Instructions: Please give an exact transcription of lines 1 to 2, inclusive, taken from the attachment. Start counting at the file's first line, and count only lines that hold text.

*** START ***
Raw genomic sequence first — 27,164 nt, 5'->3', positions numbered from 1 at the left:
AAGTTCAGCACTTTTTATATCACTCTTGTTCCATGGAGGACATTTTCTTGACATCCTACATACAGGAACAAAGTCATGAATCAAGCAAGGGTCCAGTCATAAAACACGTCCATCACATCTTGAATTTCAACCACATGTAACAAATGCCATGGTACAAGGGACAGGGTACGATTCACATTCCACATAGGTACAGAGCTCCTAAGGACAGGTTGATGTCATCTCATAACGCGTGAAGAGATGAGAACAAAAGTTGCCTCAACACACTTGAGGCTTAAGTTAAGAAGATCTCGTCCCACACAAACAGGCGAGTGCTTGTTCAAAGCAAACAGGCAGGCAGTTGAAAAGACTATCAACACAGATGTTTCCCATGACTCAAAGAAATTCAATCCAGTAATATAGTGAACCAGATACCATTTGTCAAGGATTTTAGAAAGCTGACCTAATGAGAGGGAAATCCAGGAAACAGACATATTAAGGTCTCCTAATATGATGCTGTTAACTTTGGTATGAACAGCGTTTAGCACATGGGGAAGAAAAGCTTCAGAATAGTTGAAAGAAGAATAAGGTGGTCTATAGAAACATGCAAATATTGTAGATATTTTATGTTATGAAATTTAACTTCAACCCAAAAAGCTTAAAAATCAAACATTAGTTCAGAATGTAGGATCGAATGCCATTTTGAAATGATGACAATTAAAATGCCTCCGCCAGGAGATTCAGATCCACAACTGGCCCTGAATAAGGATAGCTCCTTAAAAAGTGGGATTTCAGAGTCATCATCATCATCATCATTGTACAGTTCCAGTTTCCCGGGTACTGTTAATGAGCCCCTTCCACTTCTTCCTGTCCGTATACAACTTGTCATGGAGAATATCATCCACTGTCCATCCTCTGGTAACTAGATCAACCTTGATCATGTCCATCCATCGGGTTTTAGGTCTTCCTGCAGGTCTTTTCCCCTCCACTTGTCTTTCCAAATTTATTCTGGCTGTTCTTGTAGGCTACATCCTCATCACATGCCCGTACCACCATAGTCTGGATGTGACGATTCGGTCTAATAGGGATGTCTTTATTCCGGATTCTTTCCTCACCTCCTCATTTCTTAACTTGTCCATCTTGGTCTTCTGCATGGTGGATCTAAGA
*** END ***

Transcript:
Raw genomic sequence first — 27,164 nt, 5'->3', positions numbered from 1 at the left:
AAGTTCAGCACTTTTTATATCACTCTTGTTCCATGGAGGACATTTTCTTGACATCCTACATACAGGAACAAAGTCATGAATCAAGCAAGGGTCCAGTCATAAAACACGTCCATCACATCTTGAATTTCAACCACATGTAACAAATGCCATGGTACAAGGGACAGGGTACGATTCACATTCCACATAGGTACAGAGCTCCTAAGGACAGGTTGATGTCATCTCATAACGCGTGAAGAGATGAGAACAAAAGTTGCCTCAACACACTTGAGGCTTAAGTTAAGAAGATCTCGTCCCACACAAACAGGCGAGTGCTTGTTCAAAGCAAACAGGCAGGCAGTTGAAAAGACTATCAACACAGATGTTTCCCATGACTCAAAGAAATTCAATCCAGTAATATAGTGAACCAGATACCATTTGTCAAGGATTTTAGAAAGCTGACCTAATGAGAGGGAAATCCAGGAAACAGACATATTAAGGTCTCCTAATATGATGCTGTTAACTTTGGTATGAACAGCGTTTAGCACATGGGGAAGAAAAGCTTCAGAATAGTTGAAAGAAGAATAAGGTGGTCTATAGAAACATGCAAATATTGTAGATATTTTATGTTATGAAATTTAACTTCAACCCAAAAAGCTTAAAAATCAAACATTAGTTCAGAATGTAGGATCGAATGCCATTTTGAAATGATGACAATTAAAATGCCTCCGCCAGGAGATTCAGATCCACAACTGGCCCTGAATAAGGATAGCTCCTTAAAAAGTGGGATTTCAGAGTCATCATCATCATCATCATTGTACAGTTCCAGTTTCCCGGGTACTGTTAATGAGCCCCTTCCACTTCTTCCTGTCCGTATACAACTTGTCATGGAGAATATCATCCACTGTCCATCCTCTGGTAACTAGATCAACCTTGATCATGTCCATCCATCGGGTTTTAGGTCTTCCTGCAGGTCTTTTCCCCTCCACTTGTCTTTCCAAATTTATTCTGGCTGTTCTTGTAGGCTACATCCTCATCACATGCCCGTACCACCATAGTCTGGATGTGACGATTCGGTCTAATAGGGATGTCTTTATTCCGGATTCTTTCCTCACCTCCTCATTTCTTAACTTGTCCATCTTGGTCTTCTGCATGGTGGATCTAAGA